According to the New York Times, Hodge was reason enough to revive the play. "This gale force has a name, Douglas Hodge, and it is inhabiting, enlivening and almost exploding the title character," wrote the paper. "Mr. Hodge is as light and oxygenating as air, even as the pure physical impact of his performance sets you reeling." However, there's a downside to a barnstorming star: "That old ennui crept up on me whenever Mr. Hodge wasn't onstage. Mercifully, that's only a small fraction of the production." The AP thought the production too long, but said, "This production may be a tad overdone, overstuffed and overwrought at times, but it has something that Cyrano himself considered one of the most important things in the world. It has panache." Some found Lloyd's approach too "pedal to the metal," underplaying the poetry and solemn moments in the text. Wrote the Wall Street Journal: "Mr. Hodge gets what Cyrano is all about, and in its quiet moments his performance is deeply moving — but there aren't enough of them. Not only is Jamie Lloyd's staging as noisy as a concert by a band of jackhammers, but the Roundabout's production makes use of a boisterous new rhyming translation by Ranjit Bolt that updates the play's language to inconsistent effect." Echoed Variety: "A lack of restraint spoils the fun, making it all seem too big (Cyrano's honker), too much (stomping on tables), and over the top (Douglas Hodge's star turn)."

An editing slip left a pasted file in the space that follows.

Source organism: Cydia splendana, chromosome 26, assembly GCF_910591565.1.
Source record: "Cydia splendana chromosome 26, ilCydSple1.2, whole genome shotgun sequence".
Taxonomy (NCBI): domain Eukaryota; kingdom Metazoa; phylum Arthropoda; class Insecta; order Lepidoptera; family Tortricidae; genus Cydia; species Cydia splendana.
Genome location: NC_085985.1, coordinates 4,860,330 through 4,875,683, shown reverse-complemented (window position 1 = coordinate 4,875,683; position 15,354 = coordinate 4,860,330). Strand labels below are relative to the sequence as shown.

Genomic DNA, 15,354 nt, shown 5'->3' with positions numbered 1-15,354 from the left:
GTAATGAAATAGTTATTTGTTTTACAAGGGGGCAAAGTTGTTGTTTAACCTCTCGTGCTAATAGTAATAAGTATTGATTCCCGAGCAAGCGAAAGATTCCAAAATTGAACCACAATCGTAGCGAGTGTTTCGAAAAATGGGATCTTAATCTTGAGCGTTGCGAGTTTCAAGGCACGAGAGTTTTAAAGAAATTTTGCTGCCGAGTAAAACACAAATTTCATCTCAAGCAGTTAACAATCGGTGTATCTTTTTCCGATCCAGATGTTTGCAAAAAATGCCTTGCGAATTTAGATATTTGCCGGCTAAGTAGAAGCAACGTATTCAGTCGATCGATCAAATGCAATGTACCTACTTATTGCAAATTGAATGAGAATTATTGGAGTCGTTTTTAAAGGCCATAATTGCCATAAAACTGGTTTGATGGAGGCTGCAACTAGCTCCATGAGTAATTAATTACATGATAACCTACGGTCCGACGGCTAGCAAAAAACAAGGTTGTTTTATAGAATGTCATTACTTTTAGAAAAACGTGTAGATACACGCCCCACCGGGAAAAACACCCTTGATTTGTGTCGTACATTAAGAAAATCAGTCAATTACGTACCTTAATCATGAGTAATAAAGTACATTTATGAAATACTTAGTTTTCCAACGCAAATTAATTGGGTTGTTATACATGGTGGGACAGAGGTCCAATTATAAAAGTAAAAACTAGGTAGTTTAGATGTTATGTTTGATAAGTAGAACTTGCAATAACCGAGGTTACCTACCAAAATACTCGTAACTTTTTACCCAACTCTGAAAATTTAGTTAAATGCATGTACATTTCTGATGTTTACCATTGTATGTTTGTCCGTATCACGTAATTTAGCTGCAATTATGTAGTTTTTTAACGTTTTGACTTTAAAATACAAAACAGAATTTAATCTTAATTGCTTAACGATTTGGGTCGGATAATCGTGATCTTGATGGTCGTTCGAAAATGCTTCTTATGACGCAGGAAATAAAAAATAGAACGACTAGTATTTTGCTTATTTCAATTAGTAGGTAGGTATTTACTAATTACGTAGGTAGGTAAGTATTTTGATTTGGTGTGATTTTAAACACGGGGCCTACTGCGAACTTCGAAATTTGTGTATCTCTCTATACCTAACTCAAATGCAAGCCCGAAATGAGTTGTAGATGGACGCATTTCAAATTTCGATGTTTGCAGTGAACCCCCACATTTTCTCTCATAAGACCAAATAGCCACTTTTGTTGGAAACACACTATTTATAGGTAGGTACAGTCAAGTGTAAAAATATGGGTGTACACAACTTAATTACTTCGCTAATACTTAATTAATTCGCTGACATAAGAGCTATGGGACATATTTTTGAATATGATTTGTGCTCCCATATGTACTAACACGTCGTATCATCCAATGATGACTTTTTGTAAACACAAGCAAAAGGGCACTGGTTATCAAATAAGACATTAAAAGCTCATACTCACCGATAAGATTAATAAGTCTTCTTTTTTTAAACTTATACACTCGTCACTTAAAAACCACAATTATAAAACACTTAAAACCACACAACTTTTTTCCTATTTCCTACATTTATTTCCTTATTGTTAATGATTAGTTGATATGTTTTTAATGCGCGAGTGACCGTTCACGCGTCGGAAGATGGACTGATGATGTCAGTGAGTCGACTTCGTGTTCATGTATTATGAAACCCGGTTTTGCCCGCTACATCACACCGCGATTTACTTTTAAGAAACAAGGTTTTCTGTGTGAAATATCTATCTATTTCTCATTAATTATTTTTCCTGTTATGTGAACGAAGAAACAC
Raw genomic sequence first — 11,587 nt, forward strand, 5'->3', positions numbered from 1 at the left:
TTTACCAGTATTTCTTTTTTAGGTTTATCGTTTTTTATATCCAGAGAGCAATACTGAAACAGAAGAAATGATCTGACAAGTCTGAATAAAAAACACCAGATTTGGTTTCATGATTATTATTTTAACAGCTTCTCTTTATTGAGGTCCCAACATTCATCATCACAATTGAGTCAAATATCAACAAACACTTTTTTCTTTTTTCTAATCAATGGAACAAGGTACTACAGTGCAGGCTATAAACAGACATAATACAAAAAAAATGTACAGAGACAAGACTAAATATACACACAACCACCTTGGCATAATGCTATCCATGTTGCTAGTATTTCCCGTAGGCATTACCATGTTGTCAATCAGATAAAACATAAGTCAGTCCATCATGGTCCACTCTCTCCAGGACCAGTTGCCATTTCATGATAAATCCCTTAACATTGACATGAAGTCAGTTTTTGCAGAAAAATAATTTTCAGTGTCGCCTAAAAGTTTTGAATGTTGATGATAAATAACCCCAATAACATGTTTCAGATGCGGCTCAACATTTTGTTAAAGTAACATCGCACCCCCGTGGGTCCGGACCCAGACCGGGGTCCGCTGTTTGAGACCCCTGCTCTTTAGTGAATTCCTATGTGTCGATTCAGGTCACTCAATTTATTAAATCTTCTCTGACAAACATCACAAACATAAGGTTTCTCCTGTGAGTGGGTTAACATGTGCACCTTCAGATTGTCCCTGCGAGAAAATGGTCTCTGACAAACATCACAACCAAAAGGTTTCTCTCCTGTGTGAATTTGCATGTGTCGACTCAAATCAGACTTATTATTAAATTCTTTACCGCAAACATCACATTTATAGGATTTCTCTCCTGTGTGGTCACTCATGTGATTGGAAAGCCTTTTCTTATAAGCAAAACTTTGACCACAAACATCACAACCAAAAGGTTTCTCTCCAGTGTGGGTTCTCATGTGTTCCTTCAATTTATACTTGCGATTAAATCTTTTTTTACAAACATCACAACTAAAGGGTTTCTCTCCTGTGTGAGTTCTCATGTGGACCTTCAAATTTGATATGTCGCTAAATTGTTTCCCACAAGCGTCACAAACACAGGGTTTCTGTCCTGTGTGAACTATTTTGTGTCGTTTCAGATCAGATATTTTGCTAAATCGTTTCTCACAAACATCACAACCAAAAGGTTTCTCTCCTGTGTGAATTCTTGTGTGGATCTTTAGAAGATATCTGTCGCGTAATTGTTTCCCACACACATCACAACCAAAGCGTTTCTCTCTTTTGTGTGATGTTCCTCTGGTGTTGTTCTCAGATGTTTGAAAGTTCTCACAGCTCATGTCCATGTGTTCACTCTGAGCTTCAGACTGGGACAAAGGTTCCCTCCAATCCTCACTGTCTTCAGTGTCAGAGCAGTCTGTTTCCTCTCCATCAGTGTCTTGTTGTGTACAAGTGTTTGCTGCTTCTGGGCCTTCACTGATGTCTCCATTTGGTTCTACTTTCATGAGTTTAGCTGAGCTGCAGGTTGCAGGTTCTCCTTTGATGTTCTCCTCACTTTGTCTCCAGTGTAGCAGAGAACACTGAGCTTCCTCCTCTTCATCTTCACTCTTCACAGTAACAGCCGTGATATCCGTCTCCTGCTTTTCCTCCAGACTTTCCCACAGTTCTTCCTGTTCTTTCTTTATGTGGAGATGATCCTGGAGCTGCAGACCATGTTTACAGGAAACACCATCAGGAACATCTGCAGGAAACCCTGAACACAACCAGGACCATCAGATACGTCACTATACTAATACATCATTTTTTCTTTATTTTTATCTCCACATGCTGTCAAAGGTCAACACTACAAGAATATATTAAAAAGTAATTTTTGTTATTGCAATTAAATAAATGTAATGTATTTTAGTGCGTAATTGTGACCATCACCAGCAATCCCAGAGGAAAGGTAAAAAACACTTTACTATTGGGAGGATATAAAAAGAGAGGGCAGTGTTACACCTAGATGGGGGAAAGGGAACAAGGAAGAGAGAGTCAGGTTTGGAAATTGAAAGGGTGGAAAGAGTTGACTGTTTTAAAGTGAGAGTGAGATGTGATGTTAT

No one flinched when the producers of Nora Ephron's upcoming Broadway play Lucky Guy confirmed that Tom Hanks would star in the thing. As beloved as the recently deceased Ephron was, there was little chance that her dramatization of the life of late New York Post writer Mike McAlary would arrive on the big stage without the Oscar-winning actor topping the bill. Lucky Guy will begin previews March 1, 2013, at the Broadhurst Theatre.